Unless you lived near a final assembly plant and its nearby auto hauler facility, you likely didn't see finished-auto haulers "roaring around Flint". They got on a peripheral highway as fast as possible to head for their destination.The trucks that "roared around Flint"--because they had lots of horsepower, weren't overly muffled to maximize that HP, and their drivers were encouraged to have a lead foot--were the somewhat similar rigs that hauled painted bodies from the body factories, like the Fisher plant on South Saginaw, to the final assembly plants.My Dad's store was located for a while at the corner of Lewis and Longway. Longway was a prime route for the Fisher Body rigs headed to and from Buick. Yes, they roared, and the drivers weren't particularly cautious about yellow lights either.
Yeah, I was thinking of the Fisher Body haulers that roared around Flint. And ran red lights and stop signs. And broke the speed limit. An endangered everyone around them.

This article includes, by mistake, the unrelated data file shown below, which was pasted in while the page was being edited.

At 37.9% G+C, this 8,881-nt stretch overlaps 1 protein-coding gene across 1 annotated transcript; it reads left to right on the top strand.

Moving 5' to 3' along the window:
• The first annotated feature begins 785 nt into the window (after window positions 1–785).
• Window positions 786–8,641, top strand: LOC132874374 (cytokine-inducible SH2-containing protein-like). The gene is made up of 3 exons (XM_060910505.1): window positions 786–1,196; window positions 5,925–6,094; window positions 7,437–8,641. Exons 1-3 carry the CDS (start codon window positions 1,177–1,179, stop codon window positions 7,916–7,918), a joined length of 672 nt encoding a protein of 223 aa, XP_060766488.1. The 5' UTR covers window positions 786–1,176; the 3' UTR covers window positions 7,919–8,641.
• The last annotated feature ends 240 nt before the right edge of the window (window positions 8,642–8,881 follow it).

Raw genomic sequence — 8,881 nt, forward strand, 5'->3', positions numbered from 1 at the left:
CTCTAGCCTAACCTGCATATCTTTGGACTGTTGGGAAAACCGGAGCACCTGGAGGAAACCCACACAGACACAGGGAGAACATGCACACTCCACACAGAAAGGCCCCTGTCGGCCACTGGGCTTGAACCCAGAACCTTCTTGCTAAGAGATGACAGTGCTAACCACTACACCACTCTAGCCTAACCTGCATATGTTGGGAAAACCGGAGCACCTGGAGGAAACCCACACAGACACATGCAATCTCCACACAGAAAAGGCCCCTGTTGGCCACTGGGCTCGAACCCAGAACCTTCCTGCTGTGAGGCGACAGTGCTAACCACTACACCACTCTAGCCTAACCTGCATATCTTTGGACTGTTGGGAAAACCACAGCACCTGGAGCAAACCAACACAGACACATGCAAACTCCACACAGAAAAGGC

One of the reasons I-75 was build was to enhance the route from Fisher Body to Buick Assembly. Those were the days. Car body carriers buzzing across town and waiting forever at railroad crossings.
We sure miss the tax revenue these industries brought to our cities. The good jobs too!
Thanks for commenting. I moderate comments, so it may take a while for your comment to appear. You might enjoy my book about Flint called "Teardown: Memoir of a Vanishing City," a Michigan Notable Book for 2014 and a finalist for the 33rd Annual Northern California Book Award for Creative NonFiction. Filmmaker Michael Moore described Teardown as "a brilliant chronicle of the Mad Maxization of a once-great American city." More information about Teardown is available at www.teardownbook.com.